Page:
10

I need to monitor the activity of users in our databases. I have set the following parameters in postgresql.conf:

log_min_duration_statement = 0
log_connections = on
log_disconnections = on
log_line_prefix = '%t %a %d %h %u |'

However, I realize that most of the log files are filled with statements executed by the postgres user, which is used by scripts I wrote for maintenance tasks: recalculate materialized views, pg_dump, pg_restore, extract views as tabulated files, etc. The result is daily log files having over 12 Mb in size.

Is there a way to exclude specific users' activity from the log?

  • 3
    IIRC ALTER USER ... SET log_connections = off etc. – Craig Ringer Oct 14 '15 at 15:51
  • Brilliant, I'll do that. – Sébastien Clément Oct 14 '15 at 17:38
  • 1
    @CraigRinger logged in as dezso (a superuser), I always get ERROR: parameter "log_connections" cannot be set after connection start when trying to ALTER ROLE bob SET log_connections = off – dezso Oct 15 '15 at 13:48
  • @dezso Drat. Part of why I qualified with IIRC ... wasn't sure. – Craig Ringer Oct 15 '15 at 13:57
  • 1
    @CraigRinger I've tried this yesterday, thinking it was possible - then upvoted the question :D – dezso Oct 15 '15 at 14:22
5

Using the ALTER ROLE ... SET parameter; command, it was possible to tailor user-specific log parameters. Note that the parameter only takes effect after logout.

Setting log_min_duration_statement=-1 (1st login):

psql console

P:\>psql -U postgres -h 132.156.208.45 -d my_db

my_db=# SHOW log_min_duration_statement;
 log_min_duration_statement
----------------------------
 0
(1 ligne)

my_db=# SELECT COUNT(*) FROM organisms;
 count
-------
   153
(1 ligne)

my_db=# ALTER ROLE postgres SET log_min_duration_statement=-1;
ALTER ROLE

my_db=# SHOW log_min_duration_statement;
 log_min_duration_statement
----------------------------
 0
(1 ligne)

my_db=# SELECT COUNT(*) FROM mv_rings;
 count
--------
 115270
(1 ligne)

my_db=# \q

Result on the log:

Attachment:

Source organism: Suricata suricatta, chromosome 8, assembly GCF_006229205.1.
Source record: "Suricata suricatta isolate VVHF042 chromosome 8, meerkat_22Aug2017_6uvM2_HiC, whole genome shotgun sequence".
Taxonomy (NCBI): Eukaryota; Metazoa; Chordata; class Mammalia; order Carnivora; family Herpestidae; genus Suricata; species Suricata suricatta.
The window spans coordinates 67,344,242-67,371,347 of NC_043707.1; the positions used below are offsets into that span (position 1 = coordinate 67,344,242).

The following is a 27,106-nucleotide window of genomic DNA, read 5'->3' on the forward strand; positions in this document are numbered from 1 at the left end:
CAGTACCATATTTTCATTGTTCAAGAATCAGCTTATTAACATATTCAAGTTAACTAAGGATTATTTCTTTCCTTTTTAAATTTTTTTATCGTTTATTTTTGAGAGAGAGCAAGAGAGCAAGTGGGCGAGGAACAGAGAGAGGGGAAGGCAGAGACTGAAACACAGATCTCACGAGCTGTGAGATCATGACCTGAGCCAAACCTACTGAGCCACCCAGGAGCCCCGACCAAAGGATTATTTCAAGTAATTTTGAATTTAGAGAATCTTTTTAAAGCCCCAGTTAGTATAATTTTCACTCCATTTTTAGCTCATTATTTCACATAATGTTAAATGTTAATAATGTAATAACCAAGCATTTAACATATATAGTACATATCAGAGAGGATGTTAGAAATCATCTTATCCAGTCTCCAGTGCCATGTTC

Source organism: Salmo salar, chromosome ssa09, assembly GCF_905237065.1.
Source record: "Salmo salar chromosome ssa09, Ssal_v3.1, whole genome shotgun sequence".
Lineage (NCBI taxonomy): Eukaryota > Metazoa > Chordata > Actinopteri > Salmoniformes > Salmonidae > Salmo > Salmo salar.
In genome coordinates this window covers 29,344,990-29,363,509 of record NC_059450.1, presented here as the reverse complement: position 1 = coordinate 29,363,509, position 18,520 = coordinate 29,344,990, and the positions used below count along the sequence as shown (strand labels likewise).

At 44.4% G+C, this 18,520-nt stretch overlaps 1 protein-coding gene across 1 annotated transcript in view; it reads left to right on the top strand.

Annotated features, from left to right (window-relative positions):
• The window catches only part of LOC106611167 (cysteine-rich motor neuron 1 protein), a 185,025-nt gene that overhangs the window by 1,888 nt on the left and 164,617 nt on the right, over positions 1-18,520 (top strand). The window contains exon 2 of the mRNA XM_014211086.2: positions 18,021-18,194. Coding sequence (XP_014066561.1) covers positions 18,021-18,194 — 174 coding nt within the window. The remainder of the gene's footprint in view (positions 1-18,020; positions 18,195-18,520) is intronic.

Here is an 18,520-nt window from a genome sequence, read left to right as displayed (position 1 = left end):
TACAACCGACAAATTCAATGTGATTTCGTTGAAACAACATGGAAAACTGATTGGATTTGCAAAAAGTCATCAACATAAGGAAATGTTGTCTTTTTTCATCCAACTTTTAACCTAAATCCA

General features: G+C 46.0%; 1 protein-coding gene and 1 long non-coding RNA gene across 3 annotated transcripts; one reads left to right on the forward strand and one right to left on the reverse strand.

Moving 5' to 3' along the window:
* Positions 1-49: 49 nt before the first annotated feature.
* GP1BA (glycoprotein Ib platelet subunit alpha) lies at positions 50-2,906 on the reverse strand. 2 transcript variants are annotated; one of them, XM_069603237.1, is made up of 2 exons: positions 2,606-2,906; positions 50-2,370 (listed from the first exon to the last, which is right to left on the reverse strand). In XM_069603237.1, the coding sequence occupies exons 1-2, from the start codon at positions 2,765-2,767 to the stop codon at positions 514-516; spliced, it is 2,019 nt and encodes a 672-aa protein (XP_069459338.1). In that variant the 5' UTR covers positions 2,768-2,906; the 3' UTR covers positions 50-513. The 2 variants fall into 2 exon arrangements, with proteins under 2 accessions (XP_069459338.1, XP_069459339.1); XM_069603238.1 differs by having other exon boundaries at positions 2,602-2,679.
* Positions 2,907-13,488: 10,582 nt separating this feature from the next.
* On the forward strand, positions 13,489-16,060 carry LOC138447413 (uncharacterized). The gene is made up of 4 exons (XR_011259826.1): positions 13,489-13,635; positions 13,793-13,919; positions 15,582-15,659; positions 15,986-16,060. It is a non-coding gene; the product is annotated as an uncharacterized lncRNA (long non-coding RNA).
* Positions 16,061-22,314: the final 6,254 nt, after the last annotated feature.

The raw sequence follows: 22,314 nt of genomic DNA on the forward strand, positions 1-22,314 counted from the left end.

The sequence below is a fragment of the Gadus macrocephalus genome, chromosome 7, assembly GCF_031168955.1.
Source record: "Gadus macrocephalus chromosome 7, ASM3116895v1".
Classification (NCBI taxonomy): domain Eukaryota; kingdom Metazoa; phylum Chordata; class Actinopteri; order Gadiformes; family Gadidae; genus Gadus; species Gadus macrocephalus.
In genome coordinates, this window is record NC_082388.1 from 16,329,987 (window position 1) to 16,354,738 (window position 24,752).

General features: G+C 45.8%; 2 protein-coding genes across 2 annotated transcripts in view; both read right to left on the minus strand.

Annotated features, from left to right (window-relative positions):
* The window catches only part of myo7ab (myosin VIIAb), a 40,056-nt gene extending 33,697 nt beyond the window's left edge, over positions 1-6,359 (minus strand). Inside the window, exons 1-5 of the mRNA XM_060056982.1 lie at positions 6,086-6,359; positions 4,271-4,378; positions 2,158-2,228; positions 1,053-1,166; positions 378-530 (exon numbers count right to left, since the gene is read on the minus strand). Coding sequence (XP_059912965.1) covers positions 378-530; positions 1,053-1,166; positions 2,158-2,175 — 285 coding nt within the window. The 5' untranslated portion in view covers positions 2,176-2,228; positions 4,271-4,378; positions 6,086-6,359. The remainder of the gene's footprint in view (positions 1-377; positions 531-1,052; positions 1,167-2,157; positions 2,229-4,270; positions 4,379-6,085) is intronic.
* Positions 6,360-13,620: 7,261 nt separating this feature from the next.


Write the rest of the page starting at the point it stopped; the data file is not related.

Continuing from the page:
Note that within that session, all statements are visible in the log even after setting log_min_duration_statement=-1.

2015-10-15 14:14:01 EDT [unknown] my_db 123.456.789.012 postgres |LOG:  connection authorized: user=postgres database=my_db
2015-10-15 14:14:08 EDT psql my_db 123.456.789.012 postgres |LOG:  duration: 0.000 ms  statement: SHOW log_min_duration_statement;
2015-10-15 14:15:26 EDT psql my_db 123.456.789.012 postgres |LOG:  duration: 32.000 ms  statement: SELECT COUNT(*) FROM organisms;
2015-10-15 14:15:45 EDT psql my_db 123.456.789.012 postgres |LOG:  duration: 31.000 ms  statement: ALTER ROLE postgres SET log_min_duration_statement=-1;
2015-10-15 14:16:08 EDT psql my_db 123.456.789.012 postgres |LOG:  duration: 0.000 ms  statement: SHOW log_min_duration_statement;
2015-10-15 14:17:10 EDT psql my_db 123.456.789.012 postgres |LOG:  duration: 2059.000 ms  statement: SELECT COUNT(*) FROM mv_rings;
2015-10-15 14:17:29 EDT psql my_db 123.456.789.012 postgres |LOG:  disconnection: session time: 0:03:27.450 user=postgres database=my_db host=123.456.789.012 port=65269

Seeing the effect of log_min_duration_statement (2nd login):

psql console

P:\>psql -U postgres -h 132.156.208.45 -d my_db

my_db=# SHOW log_min_duration_statement;
 log_min_duration_statement
----------------------------
 -1
(1 ligne)

my_db=# SELECT COUNT(*) FROM germplasms;
 count
--------
 475290
(1 ligne)

my_db=# \q

Result on the log:

As expected none of the statements are logged.

2015-10-15 14:17:44 EDT [unknown] my_db 123.456.789.012 postgres |LOG:  connection authorized: user=postgres database=my_db
2015-10-15 14:20:27 EDT psql my_db 123.456.789.012 postgres |LOG:  disconnection: session time: 0:02:43.333 user=postgres database=my_db host=123.456.789.012 port=49372

Your Answer

By clicking “Post Your Answer”, you agree to our terms of service, privacy policy and cookie policy

Not the answer you're looking for? Browse other questions tagged or ask your own question.